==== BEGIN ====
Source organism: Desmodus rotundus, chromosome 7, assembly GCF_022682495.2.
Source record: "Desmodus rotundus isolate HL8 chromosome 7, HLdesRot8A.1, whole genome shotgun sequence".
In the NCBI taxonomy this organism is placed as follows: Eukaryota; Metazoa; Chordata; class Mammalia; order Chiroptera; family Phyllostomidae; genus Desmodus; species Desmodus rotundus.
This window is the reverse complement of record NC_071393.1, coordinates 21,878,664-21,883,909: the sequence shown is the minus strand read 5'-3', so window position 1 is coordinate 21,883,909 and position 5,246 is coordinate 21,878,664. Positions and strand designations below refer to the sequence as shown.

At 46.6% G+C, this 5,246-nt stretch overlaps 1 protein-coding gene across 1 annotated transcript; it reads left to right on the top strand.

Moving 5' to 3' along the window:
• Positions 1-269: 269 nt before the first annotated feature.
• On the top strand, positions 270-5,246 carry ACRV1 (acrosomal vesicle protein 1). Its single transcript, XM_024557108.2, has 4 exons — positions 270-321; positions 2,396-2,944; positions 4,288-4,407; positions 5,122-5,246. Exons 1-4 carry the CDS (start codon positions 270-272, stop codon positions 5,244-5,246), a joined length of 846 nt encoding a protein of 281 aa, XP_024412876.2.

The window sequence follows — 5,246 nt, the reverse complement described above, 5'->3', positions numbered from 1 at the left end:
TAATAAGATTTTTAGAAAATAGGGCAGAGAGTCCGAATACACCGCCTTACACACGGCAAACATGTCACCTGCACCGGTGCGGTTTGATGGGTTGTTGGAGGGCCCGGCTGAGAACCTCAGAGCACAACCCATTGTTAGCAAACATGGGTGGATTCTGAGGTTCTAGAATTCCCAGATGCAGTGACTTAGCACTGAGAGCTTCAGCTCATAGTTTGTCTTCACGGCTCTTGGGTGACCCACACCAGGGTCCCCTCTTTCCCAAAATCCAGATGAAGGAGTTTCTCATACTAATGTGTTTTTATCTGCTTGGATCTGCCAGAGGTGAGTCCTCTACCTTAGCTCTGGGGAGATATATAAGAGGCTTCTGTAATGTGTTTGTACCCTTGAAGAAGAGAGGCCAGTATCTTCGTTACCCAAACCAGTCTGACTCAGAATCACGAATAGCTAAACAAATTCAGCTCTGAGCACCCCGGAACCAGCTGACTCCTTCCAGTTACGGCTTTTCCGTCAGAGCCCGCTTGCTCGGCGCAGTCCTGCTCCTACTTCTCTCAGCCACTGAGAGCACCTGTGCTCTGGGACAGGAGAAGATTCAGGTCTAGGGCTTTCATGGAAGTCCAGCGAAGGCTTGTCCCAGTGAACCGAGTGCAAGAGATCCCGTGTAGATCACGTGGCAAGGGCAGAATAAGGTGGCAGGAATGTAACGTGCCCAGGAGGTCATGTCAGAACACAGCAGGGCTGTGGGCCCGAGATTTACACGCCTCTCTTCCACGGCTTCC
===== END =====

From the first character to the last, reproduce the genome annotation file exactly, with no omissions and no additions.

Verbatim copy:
Source organism: Desmodus rotundus, chromosome 7, assembly GCF_022682495.2.
Source record: "Desmodus rotundus isolate HL8 chromosome 7, HLdesRot8A.1, whole genome shotgun sequence".
In the NCBI taxonomy this organism is placed as follows: Eukaryota; Metazoa; Chordata; class Mammalia; order Chiroptera; family Phyllostomidae; genus Desmodus; species Desmodus rotundus.
This window is the reverse complement of record NC_071393.1, coordinates 21,878,664-21,883,909: the sequence shown is the minus strand read 5'-3', so window position 1 is coordinate 21,883,909 and position 5,246 is coordinate 21,878,664. Positions and strand designations below refer to the sequence as shown.

At 46.6% G+C, this 5,246-nt stretch overlaps 1 protein-coding gene across 1 annotated transcript; it reads left to right on the top strand.

Moving 5' to 3' along the window:
• Positions 1-269: 269 nt before the first annotated feature.
• On the top strand, positions 270-5,246 carry ACRV1 (acrosomal vesicle protein 1). Its single transcript, XM_024557108.2, has 4 exons — positions 270-321; positions 2,396-2,944; positions 4,288-4,407; positions 5,122-5,246. Exons 1-4 carry the CDS (start codon positions 270-272, stop codon positions 5,244-5,246), a joined length of 846 nt encoding a protein of 281 aa, XP_024412876.2.

The window sequence follows — 5,246 nt, the reverse complement described above, 5'->3', positions numbered from 1 at the left end:
TAATAAGATTTTTAGAAAATAGGGCAGAGAGTCCGAATACACCGCCTTACACACGGCAAACATGTCACCTGCACCGGTGCGGTTTGATGGGTTGTTGGAGGGCCCGGCTGAGAACCTCAGAGCACAACCCATTGTTAGCAAACATGGGTGGATTCTGAGGTTCTAGAATTCCCAGATGCAGTGACTTAGCACTGAGAGCTTCAGCTCATAGTTTGTCTTCACGGCTCTTGGGTGACCCACACCAGGGTCCCCTCTTTCCCAAAATCCAGATGAAGGAGTTTCTCATACTAATGTGTTTTTATCTGCTTGGATCTGCCAGAGGTGAGTCCTCTACCTTAGCTCTGGGGAGATATATAAGAGGCTTCTGTAATGTGTTTGTACCCTTGAAGAAGAGAGGCCAGTATCTTCGTTACCCAAACCAGTCTGACTCAGAATCACGAATAGCTAAACAAATTCAGCTCTGAGCACCCCGGAACCAGCTGACTCCTTCCAGTTACGGCTTTTCCGTCAGAGCCCGCTTGCTCGGCGCAGTCCTGCTCCTACTTCTCTCAGCCACTGAGAGCACCTGTGCTCTGGGACAGGAGAAGATTCAGGTCTAGGGCTTTCATGGAAGTCCAGCGAAGGCTTGTCCCAGTGAACCGAGTGCAAGAGATCCCGTGTAGATCACGTGGCAAGGGCAGAATAAGGTGGCAGGAATGTAACGTGCCCAGGAGGTCATGTCAGAACACAGCAGGGCTGTGGGCCCGAGATTTACACGCCTCTCTTCCACGGCTTCC